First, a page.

• Eastern Texas: The major flooding event in eastern Texas occurred on 10 June 2010 (Fig. 1b). Daily rainfall on 10 June, for the grid box with the maximum rainfall in eastern Texas was 216.4 mm, which ranked first in the historical record (Fig. 2b).

  • Western Arkansas: The major flooding event in western Arkansas occurred on 11 June 2010 (Fig. 1c). Daily rainfall on 11 June, for the grid box with the maximum rainfall in western Arkansas was 103.4 mm, which ranked first in the historical record (Fig. 2c).

  • South-central Kansas: The major flooding event in south-central Kansas occurred on 13 June 2010 (Fig. 1d). Daily rainfall on 13 June, for the grid box with the maximum rainfall in south-central Kansas was 167.5 mm, which ranked first in the historical record (Fig. 2d).

  • Central Oklahoma: The major flooding event in central Oklahoma occurred on 15 June 2010 (Fig. 1e). Daily rainfall on 15 June, for the grid box with the maximum rainfall in central Oklahoma was 147.0 mm, which ranked first in the historical record (Fig. 2e).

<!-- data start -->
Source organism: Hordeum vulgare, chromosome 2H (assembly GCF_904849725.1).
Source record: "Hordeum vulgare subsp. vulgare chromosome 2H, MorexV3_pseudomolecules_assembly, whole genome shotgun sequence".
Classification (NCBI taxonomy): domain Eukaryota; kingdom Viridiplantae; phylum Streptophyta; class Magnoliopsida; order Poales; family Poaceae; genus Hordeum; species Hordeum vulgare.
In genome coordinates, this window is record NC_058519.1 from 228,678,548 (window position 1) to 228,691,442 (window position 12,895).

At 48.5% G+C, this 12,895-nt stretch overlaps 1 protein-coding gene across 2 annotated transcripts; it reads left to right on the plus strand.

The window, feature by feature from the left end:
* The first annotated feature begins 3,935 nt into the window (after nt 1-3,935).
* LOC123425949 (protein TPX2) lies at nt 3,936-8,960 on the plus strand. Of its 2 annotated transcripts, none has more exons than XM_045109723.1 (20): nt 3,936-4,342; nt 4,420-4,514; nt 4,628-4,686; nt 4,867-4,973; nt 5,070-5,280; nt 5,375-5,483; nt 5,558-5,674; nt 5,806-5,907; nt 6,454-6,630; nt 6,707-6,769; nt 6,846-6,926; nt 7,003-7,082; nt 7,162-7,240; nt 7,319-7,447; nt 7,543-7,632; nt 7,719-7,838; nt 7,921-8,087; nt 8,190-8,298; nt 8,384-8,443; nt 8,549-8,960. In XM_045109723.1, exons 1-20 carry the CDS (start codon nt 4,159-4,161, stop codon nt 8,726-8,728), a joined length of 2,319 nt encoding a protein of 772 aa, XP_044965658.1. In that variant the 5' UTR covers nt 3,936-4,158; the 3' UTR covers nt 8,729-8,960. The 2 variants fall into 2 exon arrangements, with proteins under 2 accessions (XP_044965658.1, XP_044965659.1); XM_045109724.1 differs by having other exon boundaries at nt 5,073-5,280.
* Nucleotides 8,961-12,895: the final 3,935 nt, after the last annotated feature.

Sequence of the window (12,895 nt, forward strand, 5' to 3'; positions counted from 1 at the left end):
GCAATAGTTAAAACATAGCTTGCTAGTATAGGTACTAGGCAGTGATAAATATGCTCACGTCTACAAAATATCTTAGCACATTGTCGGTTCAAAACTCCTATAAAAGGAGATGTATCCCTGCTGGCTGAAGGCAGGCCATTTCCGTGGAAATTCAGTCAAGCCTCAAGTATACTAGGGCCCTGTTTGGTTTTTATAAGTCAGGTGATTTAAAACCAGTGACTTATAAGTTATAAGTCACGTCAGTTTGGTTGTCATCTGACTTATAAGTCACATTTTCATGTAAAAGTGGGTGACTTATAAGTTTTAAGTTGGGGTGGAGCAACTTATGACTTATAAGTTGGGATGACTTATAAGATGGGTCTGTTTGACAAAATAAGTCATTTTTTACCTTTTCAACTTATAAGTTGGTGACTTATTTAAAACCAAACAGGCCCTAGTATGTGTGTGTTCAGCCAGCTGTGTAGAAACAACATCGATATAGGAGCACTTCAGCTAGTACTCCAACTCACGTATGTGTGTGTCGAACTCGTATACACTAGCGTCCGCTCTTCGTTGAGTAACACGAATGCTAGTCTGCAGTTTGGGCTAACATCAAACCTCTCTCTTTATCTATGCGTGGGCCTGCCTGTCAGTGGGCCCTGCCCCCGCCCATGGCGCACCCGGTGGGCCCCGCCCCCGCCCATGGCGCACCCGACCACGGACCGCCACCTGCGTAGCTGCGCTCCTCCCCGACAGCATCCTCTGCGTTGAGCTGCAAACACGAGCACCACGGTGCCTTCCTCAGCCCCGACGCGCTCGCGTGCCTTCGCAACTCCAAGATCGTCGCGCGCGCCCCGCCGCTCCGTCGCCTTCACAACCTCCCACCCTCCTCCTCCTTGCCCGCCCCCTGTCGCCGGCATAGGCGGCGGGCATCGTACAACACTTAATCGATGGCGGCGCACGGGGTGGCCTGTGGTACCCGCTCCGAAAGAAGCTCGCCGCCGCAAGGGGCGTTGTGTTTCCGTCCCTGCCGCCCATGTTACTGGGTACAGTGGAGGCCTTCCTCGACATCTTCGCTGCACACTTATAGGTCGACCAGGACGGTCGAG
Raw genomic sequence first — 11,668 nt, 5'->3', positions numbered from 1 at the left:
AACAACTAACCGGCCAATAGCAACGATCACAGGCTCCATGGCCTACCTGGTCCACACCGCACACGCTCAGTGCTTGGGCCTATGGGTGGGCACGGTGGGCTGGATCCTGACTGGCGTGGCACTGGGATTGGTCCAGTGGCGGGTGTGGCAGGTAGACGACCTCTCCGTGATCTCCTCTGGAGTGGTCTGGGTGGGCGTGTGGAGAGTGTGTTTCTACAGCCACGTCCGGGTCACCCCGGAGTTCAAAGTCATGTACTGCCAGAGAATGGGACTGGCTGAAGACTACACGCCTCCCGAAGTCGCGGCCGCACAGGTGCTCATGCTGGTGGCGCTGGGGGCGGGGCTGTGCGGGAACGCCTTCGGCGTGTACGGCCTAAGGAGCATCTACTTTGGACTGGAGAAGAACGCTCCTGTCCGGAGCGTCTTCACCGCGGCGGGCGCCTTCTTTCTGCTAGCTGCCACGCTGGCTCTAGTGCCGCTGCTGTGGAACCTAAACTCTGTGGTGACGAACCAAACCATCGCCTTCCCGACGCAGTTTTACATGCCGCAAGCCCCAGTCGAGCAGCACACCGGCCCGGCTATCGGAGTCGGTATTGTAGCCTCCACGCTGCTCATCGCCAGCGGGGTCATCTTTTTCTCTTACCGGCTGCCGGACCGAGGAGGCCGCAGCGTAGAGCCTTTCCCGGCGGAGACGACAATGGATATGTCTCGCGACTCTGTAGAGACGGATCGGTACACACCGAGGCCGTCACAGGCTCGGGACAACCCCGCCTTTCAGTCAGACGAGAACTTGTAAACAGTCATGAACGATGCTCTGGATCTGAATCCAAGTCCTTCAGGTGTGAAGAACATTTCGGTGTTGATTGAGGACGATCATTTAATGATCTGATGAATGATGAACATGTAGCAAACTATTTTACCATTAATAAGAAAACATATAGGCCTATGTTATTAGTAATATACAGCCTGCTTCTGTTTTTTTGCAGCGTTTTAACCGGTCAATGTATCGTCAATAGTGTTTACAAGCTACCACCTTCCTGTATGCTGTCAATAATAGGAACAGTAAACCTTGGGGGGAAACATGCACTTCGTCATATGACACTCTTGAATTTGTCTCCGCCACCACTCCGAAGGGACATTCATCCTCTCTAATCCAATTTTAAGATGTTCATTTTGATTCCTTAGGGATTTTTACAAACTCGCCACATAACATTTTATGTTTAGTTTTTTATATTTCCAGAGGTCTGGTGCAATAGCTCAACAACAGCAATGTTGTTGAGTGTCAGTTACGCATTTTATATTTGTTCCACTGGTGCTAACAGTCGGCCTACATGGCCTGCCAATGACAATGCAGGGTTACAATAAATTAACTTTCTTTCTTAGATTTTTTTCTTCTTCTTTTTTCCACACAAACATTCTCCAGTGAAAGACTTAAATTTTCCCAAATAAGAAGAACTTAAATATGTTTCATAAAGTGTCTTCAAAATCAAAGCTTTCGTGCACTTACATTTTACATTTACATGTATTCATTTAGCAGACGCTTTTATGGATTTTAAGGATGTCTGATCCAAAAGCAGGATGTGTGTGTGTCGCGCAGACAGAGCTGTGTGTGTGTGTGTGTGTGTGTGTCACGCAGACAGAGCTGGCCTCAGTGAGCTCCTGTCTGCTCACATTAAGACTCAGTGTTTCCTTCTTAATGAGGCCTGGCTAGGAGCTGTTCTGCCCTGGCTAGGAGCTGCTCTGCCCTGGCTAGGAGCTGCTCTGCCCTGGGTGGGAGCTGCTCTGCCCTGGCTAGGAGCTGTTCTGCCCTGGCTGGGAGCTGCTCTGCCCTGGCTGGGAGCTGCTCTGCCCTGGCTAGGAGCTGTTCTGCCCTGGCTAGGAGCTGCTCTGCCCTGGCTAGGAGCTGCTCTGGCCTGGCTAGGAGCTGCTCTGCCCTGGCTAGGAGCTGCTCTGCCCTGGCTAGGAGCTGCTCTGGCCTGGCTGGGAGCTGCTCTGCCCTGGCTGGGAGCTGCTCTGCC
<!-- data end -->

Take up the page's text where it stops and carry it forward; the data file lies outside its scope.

The five extreme events highlighted here are a subset of the total number that occurred during May and June 2010, but they are representative of the precipitation regime that prevailed over the south-central United States during the period. For reference, if all grid boxes over the continental United States (CONUS) are considered, then the weather systems that occurred on these 5 dates (3 May, 10 June, 11 June, 13 June, and 15 June) plus 2 adjacent dates (2 May and 12 June, on which the same weather systems were present) accounted for roughly half (48%) of the total number of grid boxes at which record daily rainfall was observed during the period May and June 2010.

Each of the selected daily precipitation extremes was associated with historical rainfall totals. Although May and June 2010 was an exceptional period in terms of the number of extreme rainfall and major flood events over that 2-month period, this does not confirm or deny a trend in these types of events (see section 6).